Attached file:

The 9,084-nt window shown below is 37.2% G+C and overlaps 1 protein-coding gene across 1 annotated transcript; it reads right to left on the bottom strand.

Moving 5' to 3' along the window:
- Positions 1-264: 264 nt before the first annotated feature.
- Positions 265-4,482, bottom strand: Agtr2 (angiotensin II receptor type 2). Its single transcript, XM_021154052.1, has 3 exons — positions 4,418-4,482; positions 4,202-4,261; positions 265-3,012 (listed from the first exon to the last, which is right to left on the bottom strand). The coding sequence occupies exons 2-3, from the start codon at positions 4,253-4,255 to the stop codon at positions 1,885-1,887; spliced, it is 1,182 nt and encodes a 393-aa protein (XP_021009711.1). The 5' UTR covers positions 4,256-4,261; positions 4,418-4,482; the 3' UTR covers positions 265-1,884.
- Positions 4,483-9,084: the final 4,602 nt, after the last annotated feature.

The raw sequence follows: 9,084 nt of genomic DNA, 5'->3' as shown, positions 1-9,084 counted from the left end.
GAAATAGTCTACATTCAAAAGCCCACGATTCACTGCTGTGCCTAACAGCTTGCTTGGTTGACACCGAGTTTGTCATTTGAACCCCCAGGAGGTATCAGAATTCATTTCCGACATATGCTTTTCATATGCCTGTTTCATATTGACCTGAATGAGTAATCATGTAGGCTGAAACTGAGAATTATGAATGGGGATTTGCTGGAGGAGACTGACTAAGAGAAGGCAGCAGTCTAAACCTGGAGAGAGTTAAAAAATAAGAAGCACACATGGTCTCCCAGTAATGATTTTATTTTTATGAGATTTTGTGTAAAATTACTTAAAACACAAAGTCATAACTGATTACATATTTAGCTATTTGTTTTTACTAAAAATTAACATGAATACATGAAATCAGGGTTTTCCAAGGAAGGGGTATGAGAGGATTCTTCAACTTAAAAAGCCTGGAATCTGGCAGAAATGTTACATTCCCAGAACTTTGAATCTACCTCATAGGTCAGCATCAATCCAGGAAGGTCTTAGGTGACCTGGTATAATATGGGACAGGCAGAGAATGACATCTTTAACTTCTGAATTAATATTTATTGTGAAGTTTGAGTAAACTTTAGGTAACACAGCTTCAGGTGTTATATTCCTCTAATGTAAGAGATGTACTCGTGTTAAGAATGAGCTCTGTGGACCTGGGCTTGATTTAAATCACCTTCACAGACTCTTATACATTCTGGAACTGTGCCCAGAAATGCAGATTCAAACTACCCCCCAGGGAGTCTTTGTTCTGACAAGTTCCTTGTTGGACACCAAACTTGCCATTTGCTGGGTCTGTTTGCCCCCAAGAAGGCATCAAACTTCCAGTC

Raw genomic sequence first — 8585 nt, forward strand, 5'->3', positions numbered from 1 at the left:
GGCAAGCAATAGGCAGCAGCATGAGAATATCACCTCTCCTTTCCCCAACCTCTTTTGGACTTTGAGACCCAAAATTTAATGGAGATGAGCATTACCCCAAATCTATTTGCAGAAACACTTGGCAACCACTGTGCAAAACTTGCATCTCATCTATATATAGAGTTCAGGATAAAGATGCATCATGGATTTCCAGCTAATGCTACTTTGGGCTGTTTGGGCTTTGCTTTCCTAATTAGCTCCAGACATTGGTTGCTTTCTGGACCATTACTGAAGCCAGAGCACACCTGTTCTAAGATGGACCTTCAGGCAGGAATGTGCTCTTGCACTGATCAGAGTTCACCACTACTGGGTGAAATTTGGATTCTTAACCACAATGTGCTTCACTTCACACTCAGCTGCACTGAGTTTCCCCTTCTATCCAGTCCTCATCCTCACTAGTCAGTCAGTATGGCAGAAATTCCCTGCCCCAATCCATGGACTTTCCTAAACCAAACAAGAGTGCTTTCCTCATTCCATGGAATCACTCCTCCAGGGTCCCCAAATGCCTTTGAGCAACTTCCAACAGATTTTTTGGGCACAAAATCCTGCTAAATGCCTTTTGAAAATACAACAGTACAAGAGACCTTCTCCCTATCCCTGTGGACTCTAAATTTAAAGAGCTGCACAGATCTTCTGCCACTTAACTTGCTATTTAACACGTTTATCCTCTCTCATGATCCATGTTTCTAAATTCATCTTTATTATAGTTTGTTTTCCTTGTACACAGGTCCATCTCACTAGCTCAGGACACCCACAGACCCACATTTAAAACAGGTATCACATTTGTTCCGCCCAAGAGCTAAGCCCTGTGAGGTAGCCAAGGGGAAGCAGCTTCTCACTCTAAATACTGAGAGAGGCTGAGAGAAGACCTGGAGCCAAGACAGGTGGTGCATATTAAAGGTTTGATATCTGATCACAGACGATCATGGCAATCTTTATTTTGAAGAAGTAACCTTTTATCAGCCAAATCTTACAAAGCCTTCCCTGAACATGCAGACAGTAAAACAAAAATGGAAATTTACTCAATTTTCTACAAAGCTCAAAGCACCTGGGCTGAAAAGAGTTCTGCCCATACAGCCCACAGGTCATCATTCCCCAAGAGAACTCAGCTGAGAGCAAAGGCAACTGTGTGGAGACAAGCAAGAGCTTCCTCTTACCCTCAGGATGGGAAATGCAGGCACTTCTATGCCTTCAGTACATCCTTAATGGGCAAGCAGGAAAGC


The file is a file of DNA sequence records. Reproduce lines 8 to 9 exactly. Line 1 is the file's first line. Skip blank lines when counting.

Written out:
Raw genomic sequence first — 8585 nt, forward strand, 5'->3', positions numbered from 1 at the left:
GGCAAGCAATAGGCAGCAGCATGAGAATATCACCTCTCCTTTCCCCAACCTCTTTTGGACTTTGAGACCCAAAATTTAATGGAGATGAGCATTACCCCAAATCTATTTGCAGAAACACTTGGCAACCACTGTGCAAAACTTGCATCTCATCTATATATAGAGTTCAGGATAAAGATGCATCATGGATTTCCAGCTAATGCTACTTTGGGCTGTTTGGGCTTTGCTTTCCTAATTAGCTCCAGACATTGGTTGCTTTCTGGACCATTACTGAAGCCAGAGCACACCTGTTCTAAGATGGACCTTCAGGCAGGAATGTGCTCTTGCACTGATCAGAGTTCACCACTACTGGGTGAAATTTGGATTCTTAACCACAATGTGCTTCACTTCACACTCAGCTGCACTGAGTTTCCCCTTCTATCCAGTCCTCATCCTCACTAGTCAGTCAGTATGGCAGAAATTCCCTGCCCCAATCCATGGACTTTCCTAAACCAAACAAGAGTGCTTTCCTCATTCCATGGAATCACTCCTCCAGGGTCCCCAAATGCCTTTGAGCAACTTCCAACAGATTTTTTGGGCACAAAATCCTGCTAAATGCCTTTTGAAAATACAACAGTACAAGAGACCTTCTCCCTATCCCTGTGGACTCTAAATTTAAAGAGCTGCACAGATCTTCTGCCACTTAACTTGCTATTTAACACGTTTATCCTCTCTCATGATCCATGTTTCTAAATTCATCTTTATTATAGTTTGTTTTCCTTGTACACAGGTCCATCTCACTAGCTCAGGACACCCACAGACCCACATTTAAAACAGGTATCACATTTGTTCCGCCCAAGAGCTAAGCCCTGTGAGGTAGCCAAGGGGAAGCAGCTTCTCACTCTAAATACTGAGAGAGGCTGAGAGAAGACCTGGAGCCAAGACAGGTGGTGCATATTAAAGGTTTGATATCTGATCACAGACGATCATGGCAATCTTTATTTTGAAGAAGTAACCTTTTATCAGCCAAATCTTACAAAGCCTTCCCTGAACATGCAGACAGTAAAACAAAAATGGAAATTTACTCAATTTTCTACAAAGCTCAAAGCACCTGGGCTGAAAAGAGTTCTGCCCATACAGCCCACAGGTCATCATTCCCCAAGAGAACTCAGCTGAGAGCAAAGGCAACTGTGTGGAGACAAGCAAGAGCTTCCTCTTACCCTCAGGATGGGAAATGCAGGCACTTCTATGCCTTCAGTACATCCTTAATGGGCAAGCAGGAAAGC